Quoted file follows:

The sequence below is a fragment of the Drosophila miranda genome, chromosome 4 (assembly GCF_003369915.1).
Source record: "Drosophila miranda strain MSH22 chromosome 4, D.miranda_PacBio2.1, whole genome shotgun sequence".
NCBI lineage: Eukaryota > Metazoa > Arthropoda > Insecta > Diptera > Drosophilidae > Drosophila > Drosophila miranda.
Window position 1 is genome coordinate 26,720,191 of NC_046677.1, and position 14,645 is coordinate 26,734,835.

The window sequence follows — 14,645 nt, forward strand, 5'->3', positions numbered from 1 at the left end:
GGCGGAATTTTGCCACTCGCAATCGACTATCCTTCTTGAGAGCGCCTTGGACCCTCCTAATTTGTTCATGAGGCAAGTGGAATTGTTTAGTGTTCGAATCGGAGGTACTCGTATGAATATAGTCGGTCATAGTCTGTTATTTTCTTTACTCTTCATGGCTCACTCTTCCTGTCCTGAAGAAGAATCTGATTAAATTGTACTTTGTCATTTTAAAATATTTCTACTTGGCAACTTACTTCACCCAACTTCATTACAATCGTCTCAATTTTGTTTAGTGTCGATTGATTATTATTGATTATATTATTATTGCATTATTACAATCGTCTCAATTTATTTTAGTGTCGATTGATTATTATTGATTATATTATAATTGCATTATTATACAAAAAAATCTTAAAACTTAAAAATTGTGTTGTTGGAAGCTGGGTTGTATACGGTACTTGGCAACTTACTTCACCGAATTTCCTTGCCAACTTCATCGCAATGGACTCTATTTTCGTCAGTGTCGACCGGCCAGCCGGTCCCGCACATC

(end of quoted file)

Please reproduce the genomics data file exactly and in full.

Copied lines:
The sequence below is a fragment of the Drosophila miranda genome, chromosome 4 (assembly GCF_003369915.1).
Source record: "Drosophila miranda strain MSH22 chromosome 4, D.miranda_PacBio2.1, whole genome shotgun sequence".
NCBI lineage: Eukaryota > Metazoa > Arthropoda > Insecta > Diptera > Drosophilidae > Drosophila > Drosophila miranda.
Window position 1 is genome coordinate 26,720,191 of NC_046677.1, and position 14,645 is coordinate 26,734,835.

The window sequence follows — 14,645 nt, forward strand, 5'->3', positions numbered from 1 at the left end:
GGCGGAATTTTGCCACTCGCAATCGACTATCCTTCTTGAGAGCGCCTTGGACCCTCCTAATTTGTTCATGAGGCAAGTGGAATTGTTTAGTGTTCGAATCGGAGGTACTCGTATGAATATAGTCGGTCATAGTCTGTTATTTTCTTTACTCTTCATGGCTCACTCTTCCTGTCCTGAAGAAGAATCTGATTAAATTGTACTTTGTCATTTTAAAATATTTCTACTTGGCAACTTACTTCACCCAACTTCATTACAATCGTCTCAATTTTGTTTAGTGTCGATTGATTATTATTGATTATATTATTATTGCATTATTACAATCGTCTCAATTTATTTTAGTGTCGATTGATTATTATTGATTATATTATAATTGCATTATTATACAAAAAAATCTTAAAACTTAAAAATTGTGTTGTTGGAAGCTGGGTTGTATACGGTACTTGGCAACTTACTTCACCGAATTTCCTTGCCAACTTCATCGCAATGGACTCTATTTTCGTCAGTGTCGACCGGCCAGCCGGTCCCGCACATC